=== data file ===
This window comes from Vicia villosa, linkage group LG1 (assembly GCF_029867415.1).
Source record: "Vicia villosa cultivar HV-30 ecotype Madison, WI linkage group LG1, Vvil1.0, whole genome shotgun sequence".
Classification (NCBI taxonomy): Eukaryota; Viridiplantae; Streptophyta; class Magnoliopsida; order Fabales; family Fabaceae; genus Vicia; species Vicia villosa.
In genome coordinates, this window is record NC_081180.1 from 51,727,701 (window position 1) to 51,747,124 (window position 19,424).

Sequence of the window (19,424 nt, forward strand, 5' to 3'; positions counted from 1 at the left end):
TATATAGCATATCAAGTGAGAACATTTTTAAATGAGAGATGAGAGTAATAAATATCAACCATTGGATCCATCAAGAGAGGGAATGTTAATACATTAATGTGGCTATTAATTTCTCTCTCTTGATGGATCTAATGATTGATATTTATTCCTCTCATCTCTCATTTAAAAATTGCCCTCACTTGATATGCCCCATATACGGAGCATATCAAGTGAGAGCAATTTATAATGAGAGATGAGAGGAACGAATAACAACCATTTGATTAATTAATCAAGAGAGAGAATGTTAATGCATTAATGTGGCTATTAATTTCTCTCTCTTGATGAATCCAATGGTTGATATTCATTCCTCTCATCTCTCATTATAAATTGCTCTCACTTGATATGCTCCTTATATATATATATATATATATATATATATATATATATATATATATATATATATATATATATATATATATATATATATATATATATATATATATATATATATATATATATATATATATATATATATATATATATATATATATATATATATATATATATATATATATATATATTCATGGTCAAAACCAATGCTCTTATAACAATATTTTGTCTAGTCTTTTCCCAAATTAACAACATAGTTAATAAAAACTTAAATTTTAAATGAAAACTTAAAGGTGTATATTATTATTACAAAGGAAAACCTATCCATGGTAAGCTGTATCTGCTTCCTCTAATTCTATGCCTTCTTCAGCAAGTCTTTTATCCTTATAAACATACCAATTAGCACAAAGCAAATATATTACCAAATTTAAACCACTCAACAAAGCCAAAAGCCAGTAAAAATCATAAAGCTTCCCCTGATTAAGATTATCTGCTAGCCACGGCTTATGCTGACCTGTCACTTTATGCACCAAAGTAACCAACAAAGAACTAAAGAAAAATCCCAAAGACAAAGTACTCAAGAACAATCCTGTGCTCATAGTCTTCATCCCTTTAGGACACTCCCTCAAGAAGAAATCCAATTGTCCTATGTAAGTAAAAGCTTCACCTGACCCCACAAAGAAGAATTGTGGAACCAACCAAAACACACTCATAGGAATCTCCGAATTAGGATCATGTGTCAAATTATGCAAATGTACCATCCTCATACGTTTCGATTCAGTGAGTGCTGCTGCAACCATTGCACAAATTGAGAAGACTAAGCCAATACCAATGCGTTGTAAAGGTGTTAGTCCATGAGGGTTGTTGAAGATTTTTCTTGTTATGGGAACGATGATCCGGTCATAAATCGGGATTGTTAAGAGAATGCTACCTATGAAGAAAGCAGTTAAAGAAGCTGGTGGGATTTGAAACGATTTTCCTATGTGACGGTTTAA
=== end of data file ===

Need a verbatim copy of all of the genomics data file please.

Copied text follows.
This window comes from Vicia villosa, linkage group LG1 (assembly GCF_029867415.1).
Source record: "Vicia villosa cultivar HV-30 ecotype Madison, WI linkage group LG1, Vvil1.0, whole genome shotgun sequence".
Classification (NCBI taxonomy): Eukaryota; Viridiplantae; Streptophyta; class Magnoliopsida; order Fabales; family Fabaceae; genus Vicia; species Vicia villosa.
In genome coordinates, this window is record NC_081180.1 from 51,727,701 (window position 1) to 51,747,124 (window position 19,424).

Sequence of the window (19,424 nt, forward strand, 5' to 3'; positions counted from 1 at the left end):
TATATAGCATATCAAGTGAGAACATTTTTAAATGAGAGATGAGAGTAATAAATATCAACCATTGGATCCATCAAGAGAGGGAATGTTAATACATTAATGTGGCTATTAATTTCTCTCTCTTGATGGATCTAATGATTGATATTTATTCCTCTCATCTCTCATTTAAAAATTGCCCTCACTTGATATGCCCCATATACGGAGCATATCAAGTGAGAGCAATTTATAATGAGAGATGAGAGGAACGAATAACAACCATTTGATTAATTAATCAAGAGAGAGAATGTTAATGCATTAATGTGGCTATTAATTTCTCTCTCTTGATGAATCCAATGGTTGATATTCATTCCTCTCATCTCTCATTATAAATTGCTCTCACTTGATATGCTCCTTATATATATATATATATATATATATATATATATATATATATATATATATATATATATATATATATATATATATATATATATATATATATATATATATATATATATATATATATATATATATATATATATATATATATATATATATATATATATATATATATATATATATATTCATGGTCAAAACCAATGCTCTTATAACAATATTTTGTCTAGTCTTTTCCCAAATTAACAACATAGTTAATAAAAACTTAAATTTTAAATGAAAACTTAAAGGTGTATATTATTATTACAAAGGAAAACCTATCCATGGTAAGCTGTATCTGCTTCCTCTAATTCTATGCCTTCTTCAGCAAGTCTTTTATCCTTATAAACATACCAATTAGCACAAAGCAAATATATTACCAAATTTAAACCACTCAACAAAGCCAAAAGCCAGTAAAAATCATAAAGCTTCCCCTGATTAAGATTATCTGCTAGCCACGGCTTATGCTGACCTGTCACTTTATGCACCAAAGTAACCAACAAAGAACTAAAGAAAAATCCCAAAGACAAAGTACTCAAGAACAATCCTGTGCTCATAGTCTTCATCCCTTTAGGACACTCCCTCAAGAAGAAATCCAATTGTCCTATGTAAGTAAAAGCTTCACCTGACCCCACAAAGAAGAATTGTGGAACCAACCAAAACACACTCATAGGAATCTCCGAATTAGGATCATGTGTCAAATTATGCAAATGTACCATCCTCATACGTTTCGATTCAGTGAGTGCTGCTGCAACCATTGCACAAATTGAGAAGACTAAGCCAATACCAATGCGTTGTAAAGGTGTTAGTCCATGAGGGTTGTTGAAGATTTTTCTTGTTATGGGAACGATGATCCGGTCATAAATCGGGATTGTTAAGAGAATGCTACCTATGAAGAAAGCAGTTAAAGAAGCTGGTGGGATTTGAAACGATTTTCCTATGTGACGGTTTAA